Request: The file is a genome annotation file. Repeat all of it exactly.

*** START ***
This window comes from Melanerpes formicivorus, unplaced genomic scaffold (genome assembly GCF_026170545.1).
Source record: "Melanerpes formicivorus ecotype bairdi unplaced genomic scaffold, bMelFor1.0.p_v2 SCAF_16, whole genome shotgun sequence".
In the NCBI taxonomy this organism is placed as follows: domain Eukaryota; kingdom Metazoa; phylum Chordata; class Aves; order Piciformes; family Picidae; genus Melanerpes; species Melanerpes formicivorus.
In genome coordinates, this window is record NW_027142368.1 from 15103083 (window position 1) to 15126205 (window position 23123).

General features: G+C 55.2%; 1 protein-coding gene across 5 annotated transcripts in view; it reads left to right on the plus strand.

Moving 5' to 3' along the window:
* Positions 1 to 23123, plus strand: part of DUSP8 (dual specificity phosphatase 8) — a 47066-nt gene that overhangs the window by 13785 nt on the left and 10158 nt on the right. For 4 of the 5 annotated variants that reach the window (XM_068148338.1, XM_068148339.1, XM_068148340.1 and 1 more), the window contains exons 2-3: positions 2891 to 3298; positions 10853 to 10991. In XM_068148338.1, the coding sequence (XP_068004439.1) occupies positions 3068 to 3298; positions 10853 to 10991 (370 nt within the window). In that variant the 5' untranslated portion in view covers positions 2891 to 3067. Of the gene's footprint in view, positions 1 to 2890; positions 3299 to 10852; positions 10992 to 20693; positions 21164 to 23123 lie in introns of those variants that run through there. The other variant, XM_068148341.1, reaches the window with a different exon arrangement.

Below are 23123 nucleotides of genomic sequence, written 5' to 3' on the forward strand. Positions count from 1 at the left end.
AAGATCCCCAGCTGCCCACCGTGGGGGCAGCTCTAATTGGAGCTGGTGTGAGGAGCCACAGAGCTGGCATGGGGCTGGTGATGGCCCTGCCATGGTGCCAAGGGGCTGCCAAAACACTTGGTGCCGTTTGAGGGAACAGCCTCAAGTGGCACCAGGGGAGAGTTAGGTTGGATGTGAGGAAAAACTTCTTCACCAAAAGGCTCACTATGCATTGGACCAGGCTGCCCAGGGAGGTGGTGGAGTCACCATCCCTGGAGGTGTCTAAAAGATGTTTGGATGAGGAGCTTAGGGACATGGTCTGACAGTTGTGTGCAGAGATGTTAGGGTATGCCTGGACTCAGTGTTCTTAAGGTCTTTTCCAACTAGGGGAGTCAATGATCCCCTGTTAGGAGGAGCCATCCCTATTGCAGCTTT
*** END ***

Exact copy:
This window comes from Melanerpes formicivorus, unplaced genomic scaffold (genome assembly GCF_026170545.1).
Source record: "Melanerpes formicivorus ecotype bairdi unplaced genomic scaffold, bMelFor1.0.p_v2 SCAF_16, whole genome shotgun sequence".
In the NCBI taxonomy this organism is placed as follows: domain Eukaryota; kingdom Metazoa; phylum Chordata; class Aves; order Piciformes; family Picidae; genus Melanerpes; species Melanerpes formicivorus.
In genome coordinates, this window is record NW_027142368.1 from 15103083 (window position 1) to 15126205 (window position 23123).

General features: G+C 55.2%; 1 protein-coding gene across 5 annotated transcripts in view; it reads left to right on the plus strand.

Moving 5' to 3' along the window:
* Positions 1 to 23123, plus strand: part of DUSP8 (dual specificity phosphatase 8) — a 47066-nt gene that overhangs the window by 13785 nt on the left and 10158 nt on the right. For 4 of the 5 annotated variants that reach the window (XM_068148338.1, XM_068148339.1, XM_068148340.1 and 1 more), the window contains exons 2-3: positions 2891 to 3298; positions 10853 to 10991. In XM_068148338.1, the coding sequence (XP_068004439.1) occupies positions 3068 to 3298; positions 10853 to 10991 (370 nt within the window). In that variant the 5' untranslated portion in view covers positions 2891 to 3067. Of the gene's footprint in view, positions 1 to 2890; positions 3299 to 10852; positions 10992 to 20693; positions 21164 to 23123 lie in introns of those variants that run through there. The other variant, XM_068148341.1, reaches the window with a different exon arrangement.

Below are 23123 nucleotides of genomic sequence, written 5' to 3' on the forward strand. Positions count from 1 at the left end.
AAGATCCCCAGCTGCCCACCGTGGGGGCAGCTCTAATTGGAGCTGGTGTGAGGAGCCACAGAGCTGGCATGGGGCTGGTGATGGCCCTGCCATGGTGCCAAGGGGCTGCCAAAACACTTGGTGCCGTTTGAGGGAACAGCCTCAAGTGGCACCAGGGGAGAGTTAGGTTGGATGTGAGGAAAAACTTCTTCACCAAAAGGCTCACTATGCATTGGACCAGGCTGCCCAGGGAGGTGGTGGAGTCACCATCCCTGGAGGTGTCTAAAAGATGTTTGGATGAGGAGCTTAGGGACATGGTCTGACAGTTGTGTGCAGAGATGTTAGGGTATGCCTGGACTCAGTGTTCTTAAGGTCTTTTCCAACTAGGGGAGTCAATGATCCCCTGTTAGGAGGAGCCATCCCTATTGCAGCTTT